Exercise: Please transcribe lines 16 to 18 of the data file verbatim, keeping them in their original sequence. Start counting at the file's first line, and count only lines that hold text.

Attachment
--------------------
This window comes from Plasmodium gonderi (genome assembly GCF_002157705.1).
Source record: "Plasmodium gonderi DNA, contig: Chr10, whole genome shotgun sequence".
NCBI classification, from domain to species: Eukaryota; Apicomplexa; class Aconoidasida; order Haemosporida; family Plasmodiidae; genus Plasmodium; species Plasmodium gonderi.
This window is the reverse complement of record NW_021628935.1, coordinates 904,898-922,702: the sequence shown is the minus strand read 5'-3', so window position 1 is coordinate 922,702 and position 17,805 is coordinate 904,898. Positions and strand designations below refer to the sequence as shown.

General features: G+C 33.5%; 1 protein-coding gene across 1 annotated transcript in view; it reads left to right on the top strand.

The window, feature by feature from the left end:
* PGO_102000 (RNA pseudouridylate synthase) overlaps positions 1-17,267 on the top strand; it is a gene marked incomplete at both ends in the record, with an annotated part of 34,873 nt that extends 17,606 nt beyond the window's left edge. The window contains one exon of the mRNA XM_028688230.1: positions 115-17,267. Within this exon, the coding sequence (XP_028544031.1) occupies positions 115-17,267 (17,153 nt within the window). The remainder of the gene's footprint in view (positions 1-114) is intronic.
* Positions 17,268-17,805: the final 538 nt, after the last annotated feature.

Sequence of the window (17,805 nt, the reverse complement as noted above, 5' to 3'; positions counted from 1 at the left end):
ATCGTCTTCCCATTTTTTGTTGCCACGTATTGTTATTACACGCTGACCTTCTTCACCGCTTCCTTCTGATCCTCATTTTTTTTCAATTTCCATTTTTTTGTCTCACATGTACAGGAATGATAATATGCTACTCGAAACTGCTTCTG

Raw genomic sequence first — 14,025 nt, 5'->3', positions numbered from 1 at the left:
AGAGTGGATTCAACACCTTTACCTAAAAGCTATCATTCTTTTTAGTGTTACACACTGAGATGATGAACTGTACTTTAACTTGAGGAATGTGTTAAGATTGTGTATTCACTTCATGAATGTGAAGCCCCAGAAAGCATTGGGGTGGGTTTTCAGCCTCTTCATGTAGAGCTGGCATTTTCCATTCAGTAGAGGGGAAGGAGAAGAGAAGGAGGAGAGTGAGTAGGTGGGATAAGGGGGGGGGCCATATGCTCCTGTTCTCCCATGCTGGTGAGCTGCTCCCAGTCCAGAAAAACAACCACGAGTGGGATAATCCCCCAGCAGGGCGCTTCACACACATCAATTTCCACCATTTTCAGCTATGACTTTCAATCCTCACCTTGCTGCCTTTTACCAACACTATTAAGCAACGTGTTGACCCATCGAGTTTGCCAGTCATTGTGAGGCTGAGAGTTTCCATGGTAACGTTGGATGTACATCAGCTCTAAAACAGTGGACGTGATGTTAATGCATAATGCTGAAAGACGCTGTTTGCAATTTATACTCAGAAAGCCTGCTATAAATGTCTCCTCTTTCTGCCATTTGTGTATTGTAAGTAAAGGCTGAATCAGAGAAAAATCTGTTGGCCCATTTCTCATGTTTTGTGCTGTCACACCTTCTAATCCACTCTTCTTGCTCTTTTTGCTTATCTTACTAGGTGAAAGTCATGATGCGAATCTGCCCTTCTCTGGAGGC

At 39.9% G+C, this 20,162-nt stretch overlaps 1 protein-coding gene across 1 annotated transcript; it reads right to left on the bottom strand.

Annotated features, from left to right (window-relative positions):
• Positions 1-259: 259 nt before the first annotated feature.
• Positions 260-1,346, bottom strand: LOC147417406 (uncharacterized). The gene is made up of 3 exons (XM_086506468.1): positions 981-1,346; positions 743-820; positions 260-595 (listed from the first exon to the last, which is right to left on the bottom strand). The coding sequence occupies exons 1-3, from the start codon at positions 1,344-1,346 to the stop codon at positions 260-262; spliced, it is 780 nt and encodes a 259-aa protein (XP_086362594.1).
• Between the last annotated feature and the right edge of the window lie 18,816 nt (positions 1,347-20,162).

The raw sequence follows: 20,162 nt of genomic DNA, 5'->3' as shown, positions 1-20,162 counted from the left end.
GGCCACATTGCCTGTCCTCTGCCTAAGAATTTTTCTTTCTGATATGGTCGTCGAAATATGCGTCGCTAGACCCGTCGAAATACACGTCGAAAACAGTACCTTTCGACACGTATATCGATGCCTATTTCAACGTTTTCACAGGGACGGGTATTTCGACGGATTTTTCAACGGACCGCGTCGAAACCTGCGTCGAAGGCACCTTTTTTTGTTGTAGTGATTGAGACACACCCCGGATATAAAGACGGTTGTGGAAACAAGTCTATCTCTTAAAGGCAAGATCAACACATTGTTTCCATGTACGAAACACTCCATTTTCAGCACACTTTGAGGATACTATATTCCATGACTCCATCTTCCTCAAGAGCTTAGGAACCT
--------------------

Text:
• Positions 260-1,346, bottom strand: LOC147417406 (uncharacterized). The gene is made up of 3 exons (XM_086506468.1): positions 981-1,346; positions 743-820; positions 260-595 (listed from the first exon to the last, which is right to left on the bottom strand). The coding sequence occupies exons 1-3, from the start codon at positions 1,344-1,346 to the stop codon at positions 260-262; spliced, it is 780 nt and encodes a 259-aa protein (XP_086362594.1).
• Between the last annotated feature and the right edge of the window lie 18,816 nt (positions 1,347-20,162).

The raw sequence follows: 20,162 nt of genomic DNA, 5'->3' as shown, positions 1-20,162 counted from the left end.